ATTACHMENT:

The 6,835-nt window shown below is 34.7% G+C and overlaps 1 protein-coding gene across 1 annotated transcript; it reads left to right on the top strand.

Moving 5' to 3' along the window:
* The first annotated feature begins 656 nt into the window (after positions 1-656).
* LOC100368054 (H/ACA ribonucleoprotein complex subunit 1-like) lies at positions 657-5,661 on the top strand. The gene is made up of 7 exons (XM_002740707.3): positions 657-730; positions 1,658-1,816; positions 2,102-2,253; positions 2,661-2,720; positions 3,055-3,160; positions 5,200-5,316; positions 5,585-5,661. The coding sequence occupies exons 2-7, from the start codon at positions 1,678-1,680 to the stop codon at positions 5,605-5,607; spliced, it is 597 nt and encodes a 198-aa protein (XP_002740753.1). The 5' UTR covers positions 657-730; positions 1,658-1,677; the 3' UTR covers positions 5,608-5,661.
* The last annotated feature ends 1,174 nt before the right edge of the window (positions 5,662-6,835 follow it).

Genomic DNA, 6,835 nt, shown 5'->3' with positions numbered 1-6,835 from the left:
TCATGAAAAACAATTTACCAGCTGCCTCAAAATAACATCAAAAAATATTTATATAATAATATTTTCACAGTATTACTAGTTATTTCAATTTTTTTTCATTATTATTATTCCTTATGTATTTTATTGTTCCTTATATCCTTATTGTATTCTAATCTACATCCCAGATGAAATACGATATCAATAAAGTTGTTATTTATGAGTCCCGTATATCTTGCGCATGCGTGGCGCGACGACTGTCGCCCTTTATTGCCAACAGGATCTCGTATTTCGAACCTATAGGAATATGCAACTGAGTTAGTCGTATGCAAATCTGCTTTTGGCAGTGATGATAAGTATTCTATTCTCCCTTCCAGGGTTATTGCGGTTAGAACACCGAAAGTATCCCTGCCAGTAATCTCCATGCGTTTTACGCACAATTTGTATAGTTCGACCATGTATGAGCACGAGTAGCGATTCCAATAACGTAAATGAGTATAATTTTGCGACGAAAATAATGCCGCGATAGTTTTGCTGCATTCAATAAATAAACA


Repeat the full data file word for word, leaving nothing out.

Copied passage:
The 6,835-nt window shown below is 34.7% G+C and overlaps 1 protein-coding gene across 1 annotated transcript; it reads left to right on the top strand.

Moving 5' to 3' along the window:
* The first annotated feature begins 656 nt into the window (after positions 1-656).
* LOC100368054 (H/ACA ribonucleoprotein complex subunit 1-like) lies at positions 657-5,661 on the top strand. The gene is made up of 7 exons (XM_002740707.3): positions 657-730; positions 1,658-1,816; positions 2,102-2,253; positions 2,661-2,720; positions 3,055-3,160; positions 5,200-5,316; positions 5,585-5,661. The coding sequence occupies exons 2-7, from the start codon at positions 1,678-1,680 to the stop codon at positions 5,605-5,607; spliced, it is 597 nt and encodes a 198-aa protein (XP_002740753.1). The 5' UTR covers positions 657-730; positions 1,658-1,677; the 3' UTR covers positions 5,608-5,661.
* The last annotated feature ends 1,174 nt before the right edge of the window (positions 5,662-6,835 follow it).

Genomic DNA, 6,835 nt, shown 5'->3' with positions numbered 1-6,835 from the left:
TCATGAAAAACAATTTACCAGCTGCCTCAAAATAACATCAAAAAATATTTATATAATAATATTTTCACAGTATTACTAGTTATTTCAATTTTTTTTCATTATTATTATTCCTTATGTATTTTATTGTTCCTTATATCCTTATTGTATTCTAATCTACATCCCAGATGAAATACGATATCAATAAAGTTGTTATTTATGAGTCCCGTATATCTTGCGCATGCGTGGCGCGACGACTGTCGCCCTTTATTGCCAACAGGATCTCGTATTTCGAACCTATAGGAATATGCAACTGAGTTAGTCGTATGCAAATCTGCTTTTGGCAGTGATGATAAGTATTCTATTCTCCCTTCCAGGGTTATTGCGGTTAGAACACCGAAAGTATCCCTGCCAGTAATCTCCATGCGTTTTACGCACAATTTGTATAGTTCGACCATGTATGAGCACGAGTAGCGATTCCAATAACGTAAATGAGTATAATTTTGCGACGAAAATAATGCCGCGATAGTTTTGCTGCATTCAATAAATAAACA